An insightful article on Slate by Jack Shafer about the state of the e-book market I reckon is spot on. The gist of it is that publishers want to keep prices on e-books high, maintain control of the market, push physical books more than electronic books... any of this sounding familiar? It's almost step-for-step what the music industry did, and continues to do.
And look where they are now. Still trying to fend off the growing push for real value in electronic goods, rather than moving with the market and taking advantage of the great new avenues for promotion and revenue that independents (and some trend-setting exceptions from NIN) are developing.
As the article says, the e-book industry is on the brink. They can take the conservative way, and keep pushing for control, staying in denial of the changes in the market place... or they can embrace the new technologies, and put them to use as promotion; promotion that seems to be virtually free, as long as the content is desired. They don't have long before the choice will be made for them by consumers.
"If a nicely produced Kindle version of The Telephone Booth Indian that doesn't have to be monkeyed around with can be easily nabbed for $9.99, which it can, why bother breaking the law to obtain an inferior edition for display on a rotten device?
[...] the music industry goofed by waiting until 2003 to agree to sell individual tracks for the reasonable price of 99 cents. Its absence from the electronic-music market in those early years allowed illegal file-sharing to take root and spread, and it helped shape the perception, especially among younger consumers, that music 'should' be free."
I'm not a fan of the Forrester Research quote, tho. It's not that "consumers are not willing to pay as much for content that is separated from its physical medium". It's much simpler than that. Economics take hold. The cost to distribute electronic books is so marginal (just copy a file...) that the price is naturally driven towards zero due to the infinite supply. What people will pay for are services and scarcities. For example, an easy, convenient, trouble-free e-book reader will get many paying fans. A publisher that provides e-book versions with physical books or makes it their goal to provide books in any and every desirable format, will get many paying fans.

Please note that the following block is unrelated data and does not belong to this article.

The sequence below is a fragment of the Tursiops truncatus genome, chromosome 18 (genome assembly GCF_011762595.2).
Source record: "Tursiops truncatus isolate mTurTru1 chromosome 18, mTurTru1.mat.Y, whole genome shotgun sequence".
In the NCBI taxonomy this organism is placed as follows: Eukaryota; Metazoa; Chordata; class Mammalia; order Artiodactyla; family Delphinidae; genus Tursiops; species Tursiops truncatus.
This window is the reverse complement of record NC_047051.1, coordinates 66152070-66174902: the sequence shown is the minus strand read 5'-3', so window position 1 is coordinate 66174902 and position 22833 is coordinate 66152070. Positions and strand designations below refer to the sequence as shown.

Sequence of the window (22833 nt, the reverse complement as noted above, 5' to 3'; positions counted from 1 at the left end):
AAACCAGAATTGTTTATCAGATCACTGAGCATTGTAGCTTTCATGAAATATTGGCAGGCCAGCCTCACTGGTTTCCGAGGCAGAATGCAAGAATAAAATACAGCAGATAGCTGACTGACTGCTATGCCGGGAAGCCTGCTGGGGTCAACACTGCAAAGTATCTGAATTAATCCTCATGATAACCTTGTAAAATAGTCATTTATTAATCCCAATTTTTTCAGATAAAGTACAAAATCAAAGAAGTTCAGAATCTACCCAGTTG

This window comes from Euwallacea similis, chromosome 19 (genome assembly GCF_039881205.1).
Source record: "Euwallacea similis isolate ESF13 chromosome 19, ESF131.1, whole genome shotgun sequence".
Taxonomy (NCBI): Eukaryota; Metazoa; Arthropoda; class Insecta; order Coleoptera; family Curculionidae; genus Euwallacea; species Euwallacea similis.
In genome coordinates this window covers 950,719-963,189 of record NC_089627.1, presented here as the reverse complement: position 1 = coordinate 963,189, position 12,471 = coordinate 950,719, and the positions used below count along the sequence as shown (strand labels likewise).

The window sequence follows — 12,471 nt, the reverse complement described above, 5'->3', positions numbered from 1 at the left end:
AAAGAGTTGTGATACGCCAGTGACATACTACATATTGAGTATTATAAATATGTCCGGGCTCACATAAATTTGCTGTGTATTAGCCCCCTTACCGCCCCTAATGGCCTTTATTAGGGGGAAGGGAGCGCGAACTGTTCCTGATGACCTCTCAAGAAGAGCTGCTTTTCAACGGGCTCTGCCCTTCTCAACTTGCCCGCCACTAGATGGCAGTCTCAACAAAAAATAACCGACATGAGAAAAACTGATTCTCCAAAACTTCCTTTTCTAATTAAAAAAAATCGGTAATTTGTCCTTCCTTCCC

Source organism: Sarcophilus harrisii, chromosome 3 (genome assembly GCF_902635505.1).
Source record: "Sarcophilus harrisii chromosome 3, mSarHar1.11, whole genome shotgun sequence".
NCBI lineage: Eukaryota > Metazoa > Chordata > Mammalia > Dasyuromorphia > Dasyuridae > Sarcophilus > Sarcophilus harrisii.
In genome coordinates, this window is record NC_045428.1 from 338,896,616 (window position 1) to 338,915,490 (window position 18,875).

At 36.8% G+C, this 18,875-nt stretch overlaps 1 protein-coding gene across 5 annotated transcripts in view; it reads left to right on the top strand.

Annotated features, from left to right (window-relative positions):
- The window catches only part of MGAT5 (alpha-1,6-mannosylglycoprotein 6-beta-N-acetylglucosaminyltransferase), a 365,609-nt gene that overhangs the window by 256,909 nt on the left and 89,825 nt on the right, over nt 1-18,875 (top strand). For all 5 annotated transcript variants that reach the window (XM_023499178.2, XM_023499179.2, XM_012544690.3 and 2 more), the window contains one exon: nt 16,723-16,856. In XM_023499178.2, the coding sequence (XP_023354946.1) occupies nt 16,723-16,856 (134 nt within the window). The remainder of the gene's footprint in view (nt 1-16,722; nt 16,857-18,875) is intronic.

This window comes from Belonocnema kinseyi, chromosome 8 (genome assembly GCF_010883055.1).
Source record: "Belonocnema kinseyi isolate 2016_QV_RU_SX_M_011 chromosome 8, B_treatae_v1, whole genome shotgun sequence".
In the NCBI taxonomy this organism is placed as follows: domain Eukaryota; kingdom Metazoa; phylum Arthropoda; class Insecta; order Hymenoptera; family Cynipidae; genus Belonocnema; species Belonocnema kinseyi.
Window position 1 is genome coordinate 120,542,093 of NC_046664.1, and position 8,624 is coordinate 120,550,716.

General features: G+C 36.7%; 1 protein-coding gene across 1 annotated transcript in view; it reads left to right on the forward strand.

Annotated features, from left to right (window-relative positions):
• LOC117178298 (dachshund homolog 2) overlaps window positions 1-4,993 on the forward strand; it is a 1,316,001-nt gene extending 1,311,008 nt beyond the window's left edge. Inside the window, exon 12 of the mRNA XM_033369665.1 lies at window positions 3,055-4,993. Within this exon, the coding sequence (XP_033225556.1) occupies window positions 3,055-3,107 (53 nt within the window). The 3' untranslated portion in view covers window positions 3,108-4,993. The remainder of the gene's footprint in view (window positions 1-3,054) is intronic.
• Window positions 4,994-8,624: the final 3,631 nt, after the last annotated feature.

The thing that really frustrates me about all this is that it should be so easy! Simple business skills - respond to the market, using a well thought-out business plan. Customers want books. How they access them, the medium, doesn't matter. Mobile devices are at the point now where in the next year or two, there will be some excellent e-book readers (or devices which have that as part of their functionality). Electronic books will take off at some point.
Rather than trying to stop the inevitable rising tide, why not be there to feast on the opportunity?